Speaking of disability in a positive light, consider the case of Henry Alex Rubin and Dana Adam Shapiro's Murderball, a tale of the national quadriplegic rugby team as they love, squabble, drink, bust balls, and love again in the violent world of full-contact wheelchair sports, Mad Max-style. Though it takes the welcome tactic that guys in chairs are as brutal, foul, and unpleasant as the "normals," it does so at the expense of any sort of recognition of difference. It's a delicate line to walk, for sure, but mocking people for noticing that a person is disabled is akin (in only the most surface of ways, admittedly) to mocking people for noticing the colour of a person's skin. Not noticing is insanity. An educational video on sex after paralysis plays as ironic counterpoint to the boisterous boasts of über-crip Mark Zupan, the most gifted member of the dominating American team and the most outspoken against former compatriot Joe Soares, who, abandoned by his mates for being an asshole, coaches the hated Canadian team to victory over the Yanks in 2002. Glimpses of a more affecting documentary surface now in a look at Christopher Igoe, the former best friend responsible for Zupan's condition, and again in the relationship between Soares and his sensitive boy Robert--and for what's there, Murderball earns a recommendation. But Rubin and Shapiro seem more interested in cranking up the underdog sports intrigue and mindless flag-waving patriotism, instincts that prove ironic in their implicit condescension.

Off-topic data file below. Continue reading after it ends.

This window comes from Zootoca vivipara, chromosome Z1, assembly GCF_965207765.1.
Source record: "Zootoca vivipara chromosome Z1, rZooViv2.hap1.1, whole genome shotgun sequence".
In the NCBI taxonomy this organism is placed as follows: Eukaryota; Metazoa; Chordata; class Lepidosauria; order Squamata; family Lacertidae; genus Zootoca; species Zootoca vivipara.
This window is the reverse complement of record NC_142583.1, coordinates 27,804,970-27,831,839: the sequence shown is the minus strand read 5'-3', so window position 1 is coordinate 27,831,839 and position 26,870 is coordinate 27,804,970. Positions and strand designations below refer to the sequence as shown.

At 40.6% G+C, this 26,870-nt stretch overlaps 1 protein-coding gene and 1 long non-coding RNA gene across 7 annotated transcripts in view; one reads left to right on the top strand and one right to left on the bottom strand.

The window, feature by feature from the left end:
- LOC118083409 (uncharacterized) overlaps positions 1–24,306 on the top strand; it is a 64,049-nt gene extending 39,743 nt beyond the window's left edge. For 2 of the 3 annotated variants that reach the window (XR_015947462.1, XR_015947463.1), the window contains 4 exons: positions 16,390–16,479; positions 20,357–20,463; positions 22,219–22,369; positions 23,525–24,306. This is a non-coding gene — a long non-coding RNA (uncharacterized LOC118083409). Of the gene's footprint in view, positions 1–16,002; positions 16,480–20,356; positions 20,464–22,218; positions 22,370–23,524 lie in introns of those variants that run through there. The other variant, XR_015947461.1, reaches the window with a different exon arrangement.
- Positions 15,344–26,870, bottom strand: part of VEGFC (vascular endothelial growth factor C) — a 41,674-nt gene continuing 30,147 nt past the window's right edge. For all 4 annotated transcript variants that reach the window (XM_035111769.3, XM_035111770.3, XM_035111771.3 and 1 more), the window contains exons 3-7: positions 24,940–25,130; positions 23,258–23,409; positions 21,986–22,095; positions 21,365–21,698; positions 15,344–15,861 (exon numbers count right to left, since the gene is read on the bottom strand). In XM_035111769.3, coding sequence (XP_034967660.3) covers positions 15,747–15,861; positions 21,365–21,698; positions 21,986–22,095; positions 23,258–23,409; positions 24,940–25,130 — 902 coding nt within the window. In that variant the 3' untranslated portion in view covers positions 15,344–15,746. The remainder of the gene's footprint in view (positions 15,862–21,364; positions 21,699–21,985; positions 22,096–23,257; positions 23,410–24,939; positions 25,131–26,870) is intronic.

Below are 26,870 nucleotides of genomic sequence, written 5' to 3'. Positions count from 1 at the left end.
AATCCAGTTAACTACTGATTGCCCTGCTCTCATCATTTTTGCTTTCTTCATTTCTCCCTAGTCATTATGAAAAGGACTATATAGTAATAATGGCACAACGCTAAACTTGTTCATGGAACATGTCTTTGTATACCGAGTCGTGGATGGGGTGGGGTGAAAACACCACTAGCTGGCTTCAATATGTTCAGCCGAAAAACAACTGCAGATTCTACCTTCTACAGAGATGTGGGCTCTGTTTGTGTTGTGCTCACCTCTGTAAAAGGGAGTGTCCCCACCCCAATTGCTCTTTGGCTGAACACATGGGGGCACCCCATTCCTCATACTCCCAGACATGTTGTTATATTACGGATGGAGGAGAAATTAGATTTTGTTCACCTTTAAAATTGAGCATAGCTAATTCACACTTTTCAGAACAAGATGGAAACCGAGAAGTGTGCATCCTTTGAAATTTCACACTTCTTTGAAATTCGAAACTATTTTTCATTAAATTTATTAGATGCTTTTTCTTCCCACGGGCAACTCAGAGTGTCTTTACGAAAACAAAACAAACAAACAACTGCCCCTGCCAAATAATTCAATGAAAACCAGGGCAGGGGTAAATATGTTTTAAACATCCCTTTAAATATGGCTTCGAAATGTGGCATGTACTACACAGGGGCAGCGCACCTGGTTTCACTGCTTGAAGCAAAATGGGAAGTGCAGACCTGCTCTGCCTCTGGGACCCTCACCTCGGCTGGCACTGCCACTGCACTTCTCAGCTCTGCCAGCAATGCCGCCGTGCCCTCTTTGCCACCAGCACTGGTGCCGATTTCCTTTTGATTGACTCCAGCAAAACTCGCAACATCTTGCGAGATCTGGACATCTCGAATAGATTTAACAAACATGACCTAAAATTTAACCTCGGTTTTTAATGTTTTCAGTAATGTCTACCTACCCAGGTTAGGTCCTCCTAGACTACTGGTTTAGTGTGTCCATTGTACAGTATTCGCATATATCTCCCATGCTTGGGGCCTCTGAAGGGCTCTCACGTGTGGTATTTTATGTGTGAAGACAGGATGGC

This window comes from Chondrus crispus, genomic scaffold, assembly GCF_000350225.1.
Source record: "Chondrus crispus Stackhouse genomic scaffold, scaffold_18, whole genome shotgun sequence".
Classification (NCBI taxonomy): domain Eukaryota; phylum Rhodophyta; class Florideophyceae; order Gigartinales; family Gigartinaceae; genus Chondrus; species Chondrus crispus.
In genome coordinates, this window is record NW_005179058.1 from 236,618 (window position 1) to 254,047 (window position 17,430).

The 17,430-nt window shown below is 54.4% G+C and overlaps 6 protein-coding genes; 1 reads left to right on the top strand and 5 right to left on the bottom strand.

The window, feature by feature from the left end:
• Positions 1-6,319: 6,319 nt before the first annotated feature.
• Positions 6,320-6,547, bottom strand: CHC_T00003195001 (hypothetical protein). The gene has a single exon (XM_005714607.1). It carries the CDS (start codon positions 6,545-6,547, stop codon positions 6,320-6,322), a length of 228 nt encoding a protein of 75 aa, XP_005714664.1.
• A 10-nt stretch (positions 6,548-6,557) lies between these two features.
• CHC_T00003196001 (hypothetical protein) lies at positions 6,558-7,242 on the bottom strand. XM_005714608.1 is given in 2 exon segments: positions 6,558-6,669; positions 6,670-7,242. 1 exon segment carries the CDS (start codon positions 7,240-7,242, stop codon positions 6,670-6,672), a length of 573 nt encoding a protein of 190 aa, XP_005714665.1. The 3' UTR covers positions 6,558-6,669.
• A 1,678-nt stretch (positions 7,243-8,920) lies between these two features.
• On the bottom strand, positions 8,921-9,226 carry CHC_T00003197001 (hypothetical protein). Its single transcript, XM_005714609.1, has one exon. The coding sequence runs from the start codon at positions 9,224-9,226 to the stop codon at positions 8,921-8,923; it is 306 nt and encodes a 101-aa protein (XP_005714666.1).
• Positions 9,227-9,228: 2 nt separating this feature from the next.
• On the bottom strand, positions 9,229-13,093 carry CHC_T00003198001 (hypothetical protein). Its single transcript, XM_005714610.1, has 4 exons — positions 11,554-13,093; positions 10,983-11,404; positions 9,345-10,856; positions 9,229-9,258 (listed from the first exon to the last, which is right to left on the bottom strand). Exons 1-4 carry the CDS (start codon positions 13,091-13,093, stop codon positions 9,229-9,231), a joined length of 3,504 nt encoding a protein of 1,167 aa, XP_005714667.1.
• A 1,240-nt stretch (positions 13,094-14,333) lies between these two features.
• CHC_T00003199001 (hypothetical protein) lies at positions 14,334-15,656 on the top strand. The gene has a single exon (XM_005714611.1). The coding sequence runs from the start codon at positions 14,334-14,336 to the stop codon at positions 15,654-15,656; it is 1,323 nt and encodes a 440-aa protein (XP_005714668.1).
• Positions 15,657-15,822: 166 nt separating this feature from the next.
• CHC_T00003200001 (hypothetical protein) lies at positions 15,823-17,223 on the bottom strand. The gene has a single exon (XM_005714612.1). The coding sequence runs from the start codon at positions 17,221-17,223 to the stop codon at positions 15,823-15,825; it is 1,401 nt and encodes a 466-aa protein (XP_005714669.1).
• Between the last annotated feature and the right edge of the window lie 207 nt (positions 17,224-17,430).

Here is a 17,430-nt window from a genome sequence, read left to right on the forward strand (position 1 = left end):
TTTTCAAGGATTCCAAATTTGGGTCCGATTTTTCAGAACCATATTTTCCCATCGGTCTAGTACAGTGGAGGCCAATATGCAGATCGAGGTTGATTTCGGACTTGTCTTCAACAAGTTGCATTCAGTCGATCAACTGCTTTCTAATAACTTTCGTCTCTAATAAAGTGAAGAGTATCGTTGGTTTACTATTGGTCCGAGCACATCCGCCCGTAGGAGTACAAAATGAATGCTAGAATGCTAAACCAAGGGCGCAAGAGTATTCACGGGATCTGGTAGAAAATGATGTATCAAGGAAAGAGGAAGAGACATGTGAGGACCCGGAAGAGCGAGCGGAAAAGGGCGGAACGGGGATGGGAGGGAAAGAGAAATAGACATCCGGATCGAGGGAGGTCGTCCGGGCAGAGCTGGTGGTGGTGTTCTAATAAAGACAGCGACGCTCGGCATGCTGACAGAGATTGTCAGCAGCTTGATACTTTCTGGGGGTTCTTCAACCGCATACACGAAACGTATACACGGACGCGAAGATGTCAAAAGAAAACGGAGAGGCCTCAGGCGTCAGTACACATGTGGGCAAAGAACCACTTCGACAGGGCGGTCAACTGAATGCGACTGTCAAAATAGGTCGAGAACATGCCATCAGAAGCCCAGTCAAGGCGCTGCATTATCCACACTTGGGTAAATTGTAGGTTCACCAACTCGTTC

And speaking of brinkmanship, Paul Provenza's The Aristocrats essays a "legendary" dirty joke that has a basic set-up (a performing family's audition for a talent agent) and a pedestrian punchline ("What do you call yourselves?" "The Aristocrats!") but a blank slate in the middle ready for various comedians (over 100 in the film) to fill in with all manner of atrocity. A glimpse into the psyches of the individuals and the lengths to which we've become desensitized to vulgarity, the picture is, alas, extraordinarily obvious and extraordinarily boring. It's a lot like co-culprit Penn Jillette's Showtime show "Bullshit!" in that the subjects are broad, the treatment is broad, and the humour, such as it is, is wholly reliant on your affection for volume, repetition, and the individuals involved. But unless you're easily shocked, there's only so much novelty to be mined from Bob Saget, Paul Reiser, and Jason Alexander going blue while Jillette and Provenza roll around in mirth behind the camera. It's smug and self-satisfied in a way the "shit" episode of "South Park" never was while breaking many of the same taboos--an arthouse Deuce Bigalow: European Gigolo that hides its essential emptiness behind a pop analysis of the gag. It's so smug and self-satisfied, in fact, that you wonder if the joke isn't ultimately on you and me. If The Aristocrats only cements my irrational crush on Sarah Silverman, well, that's my own personal cross to bear. Originally published: August 12, 2005.